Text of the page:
Another layer of application-specific requirements covers sensors that will be designed and built for in-flight applications, also requiring the creator to have specific expertise and experience. This is to achieve compliance with standards such as DO-160, DO-254 and MIL-STD 461/464, which dictate the test procedure for the environmental testing of avionics, the hardware design safety considerations and the many aspects of electromagnetic compatibility, including the effects of lightning.

HITEC Sensor Developments

The strict regulations for sensors to be used in aircraft applications limits the number of suppliers with the necessary experience and testing facilities capable of complying with such regulations. HITEC, however, has over 10 years’ experience designing and building airborne sensors and their products have already amassed a total of over six million hours of in-flight service.

HITEC offers a wide range of torque and force sensors ideal for integration into fly-by-wire or all-electrical aircraft applications. The large variety of sensor types means that HITEC can offer numerous sensors for all parts of a fly-by-wire system, including secondary load path monitoring or HUMS. The company also has wide expertise in the design and installation of strain gauge systems for airframe fatigue testing, with experience of over 7500 measurement nodes installed in a single airframe with zero failures.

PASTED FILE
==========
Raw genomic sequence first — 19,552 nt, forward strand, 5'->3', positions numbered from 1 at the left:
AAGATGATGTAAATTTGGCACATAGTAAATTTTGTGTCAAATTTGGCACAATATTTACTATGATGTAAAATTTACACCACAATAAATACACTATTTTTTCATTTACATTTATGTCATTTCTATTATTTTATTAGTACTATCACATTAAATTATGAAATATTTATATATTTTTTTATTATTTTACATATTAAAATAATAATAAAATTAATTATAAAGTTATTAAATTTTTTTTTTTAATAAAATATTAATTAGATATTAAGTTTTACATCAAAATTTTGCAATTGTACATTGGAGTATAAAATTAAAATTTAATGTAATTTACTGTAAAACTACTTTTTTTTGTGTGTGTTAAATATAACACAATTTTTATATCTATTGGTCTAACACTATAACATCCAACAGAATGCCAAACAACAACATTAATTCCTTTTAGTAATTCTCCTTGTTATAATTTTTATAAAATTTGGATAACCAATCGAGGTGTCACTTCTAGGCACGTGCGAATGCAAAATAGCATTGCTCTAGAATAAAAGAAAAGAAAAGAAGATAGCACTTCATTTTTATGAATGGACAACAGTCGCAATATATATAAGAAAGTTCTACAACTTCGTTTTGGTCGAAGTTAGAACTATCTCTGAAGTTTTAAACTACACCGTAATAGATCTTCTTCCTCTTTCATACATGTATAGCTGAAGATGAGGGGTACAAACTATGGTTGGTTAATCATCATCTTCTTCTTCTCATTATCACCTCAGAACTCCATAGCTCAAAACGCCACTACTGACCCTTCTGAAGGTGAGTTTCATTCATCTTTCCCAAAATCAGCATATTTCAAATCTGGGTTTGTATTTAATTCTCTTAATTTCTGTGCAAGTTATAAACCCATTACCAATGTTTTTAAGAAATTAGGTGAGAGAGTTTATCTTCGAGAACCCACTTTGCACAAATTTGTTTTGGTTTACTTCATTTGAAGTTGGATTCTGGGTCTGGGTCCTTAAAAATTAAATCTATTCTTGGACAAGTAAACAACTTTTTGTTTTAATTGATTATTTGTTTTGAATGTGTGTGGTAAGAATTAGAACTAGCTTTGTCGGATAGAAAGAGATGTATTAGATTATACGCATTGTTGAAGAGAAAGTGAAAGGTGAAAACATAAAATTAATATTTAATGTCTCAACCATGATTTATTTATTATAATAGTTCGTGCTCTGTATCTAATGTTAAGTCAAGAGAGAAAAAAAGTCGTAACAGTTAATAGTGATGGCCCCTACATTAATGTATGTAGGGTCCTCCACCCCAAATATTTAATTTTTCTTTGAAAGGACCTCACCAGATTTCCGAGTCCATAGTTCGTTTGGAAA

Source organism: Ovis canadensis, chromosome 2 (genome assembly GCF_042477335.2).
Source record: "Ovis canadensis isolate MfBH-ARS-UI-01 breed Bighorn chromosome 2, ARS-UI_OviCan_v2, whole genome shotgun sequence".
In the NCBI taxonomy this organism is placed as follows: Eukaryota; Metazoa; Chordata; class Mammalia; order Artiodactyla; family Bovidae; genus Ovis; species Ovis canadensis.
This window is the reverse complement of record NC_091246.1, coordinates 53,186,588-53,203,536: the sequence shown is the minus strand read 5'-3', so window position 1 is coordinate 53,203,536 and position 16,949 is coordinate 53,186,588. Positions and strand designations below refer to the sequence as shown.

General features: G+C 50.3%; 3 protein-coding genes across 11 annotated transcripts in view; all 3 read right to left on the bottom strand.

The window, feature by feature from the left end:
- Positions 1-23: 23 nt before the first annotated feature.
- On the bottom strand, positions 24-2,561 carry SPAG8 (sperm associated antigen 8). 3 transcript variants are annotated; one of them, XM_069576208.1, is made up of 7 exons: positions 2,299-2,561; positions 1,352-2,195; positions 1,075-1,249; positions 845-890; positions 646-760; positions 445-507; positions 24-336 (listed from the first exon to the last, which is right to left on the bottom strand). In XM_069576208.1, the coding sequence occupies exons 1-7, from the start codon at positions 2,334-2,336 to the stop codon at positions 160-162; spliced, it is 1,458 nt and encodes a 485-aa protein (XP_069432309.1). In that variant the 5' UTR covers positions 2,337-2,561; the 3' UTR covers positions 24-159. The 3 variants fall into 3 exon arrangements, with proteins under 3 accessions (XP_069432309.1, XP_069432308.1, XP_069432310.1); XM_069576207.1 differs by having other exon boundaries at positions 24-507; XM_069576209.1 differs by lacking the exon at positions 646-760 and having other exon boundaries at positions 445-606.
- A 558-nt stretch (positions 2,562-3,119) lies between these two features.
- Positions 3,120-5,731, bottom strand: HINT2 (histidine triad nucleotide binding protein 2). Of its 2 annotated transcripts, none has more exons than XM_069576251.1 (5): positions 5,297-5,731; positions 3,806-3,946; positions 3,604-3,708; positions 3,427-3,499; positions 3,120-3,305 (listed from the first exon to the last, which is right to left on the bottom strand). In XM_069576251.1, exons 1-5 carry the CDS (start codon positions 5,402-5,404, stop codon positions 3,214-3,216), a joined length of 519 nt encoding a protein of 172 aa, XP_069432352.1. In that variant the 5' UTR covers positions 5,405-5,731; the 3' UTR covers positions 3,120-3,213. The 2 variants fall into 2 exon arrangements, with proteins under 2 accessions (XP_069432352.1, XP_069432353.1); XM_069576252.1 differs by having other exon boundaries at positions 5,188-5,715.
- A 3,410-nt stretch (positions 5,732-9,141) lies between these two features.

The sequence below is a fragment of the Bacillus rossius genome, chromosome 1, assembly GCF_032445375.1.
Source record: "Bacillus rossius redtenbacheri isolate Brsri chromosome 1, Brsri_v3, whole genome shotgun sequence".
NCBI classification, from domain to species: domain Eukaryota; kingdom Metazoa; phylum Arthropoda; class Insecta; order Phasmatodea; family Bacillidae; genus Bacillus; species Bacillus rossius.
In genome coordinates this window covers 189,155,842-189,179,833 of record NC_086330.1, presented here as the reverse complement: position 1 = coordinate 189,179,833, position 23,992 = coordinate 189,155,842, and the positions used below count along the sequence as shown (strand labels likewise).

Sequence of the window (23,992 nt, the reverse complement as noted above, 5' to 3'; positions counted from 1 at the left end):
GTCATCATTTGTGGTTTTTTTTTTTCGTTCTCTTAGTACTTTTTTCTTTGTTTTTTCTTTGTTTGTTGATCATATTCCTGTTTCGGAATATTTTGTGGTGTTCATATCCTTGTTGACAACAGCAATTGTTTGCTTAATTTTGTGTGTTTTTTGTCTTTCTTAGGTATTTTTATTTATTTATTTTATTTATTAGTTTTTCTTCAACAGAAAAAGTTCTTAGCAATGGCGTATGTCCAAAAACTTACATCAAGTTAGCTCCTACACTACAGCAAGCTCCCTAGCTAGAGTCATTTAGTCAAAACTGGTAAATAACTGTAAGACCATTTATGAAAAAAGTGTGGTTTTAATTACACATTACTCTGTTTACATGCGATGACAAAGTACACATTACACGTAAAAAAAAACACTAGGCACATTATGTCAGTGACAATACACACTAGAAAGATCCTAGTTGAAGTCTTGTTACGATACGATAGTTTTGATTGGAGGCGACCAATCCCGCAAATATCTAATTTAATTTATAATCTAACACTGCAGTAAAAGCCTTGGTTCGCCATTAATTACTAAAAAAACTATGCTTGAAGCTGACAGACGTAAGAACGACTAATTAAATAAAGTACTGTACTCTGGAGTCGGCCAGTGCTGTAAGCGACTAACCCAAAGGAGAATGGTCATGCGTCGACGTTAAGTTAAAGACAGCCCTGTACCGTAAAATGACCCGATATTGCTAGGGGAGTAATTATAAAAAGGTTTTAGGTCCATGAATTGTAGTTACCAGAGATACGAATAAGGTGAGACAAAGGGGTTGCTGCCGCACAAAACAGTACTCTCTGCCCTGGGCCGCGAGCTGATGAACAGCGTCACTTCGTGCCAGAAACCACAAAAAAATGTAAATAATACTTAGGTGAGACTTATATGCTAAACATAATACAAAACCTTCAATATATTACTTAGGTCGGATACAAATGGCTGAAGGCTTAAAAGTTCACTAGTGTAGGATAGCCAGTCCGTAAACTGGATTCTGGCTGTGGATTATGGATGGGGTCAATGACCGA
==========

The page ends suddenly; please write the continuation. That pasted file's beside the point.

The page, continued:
Most sensors can operate with no detrimental effects on accuracy as they are temperature compensated between – 68°F and 160°F, necessary for the often-extreme environmental conditions experienced by aircraft. The sensors are also designed so that altitude has a negligible effect on accuracy.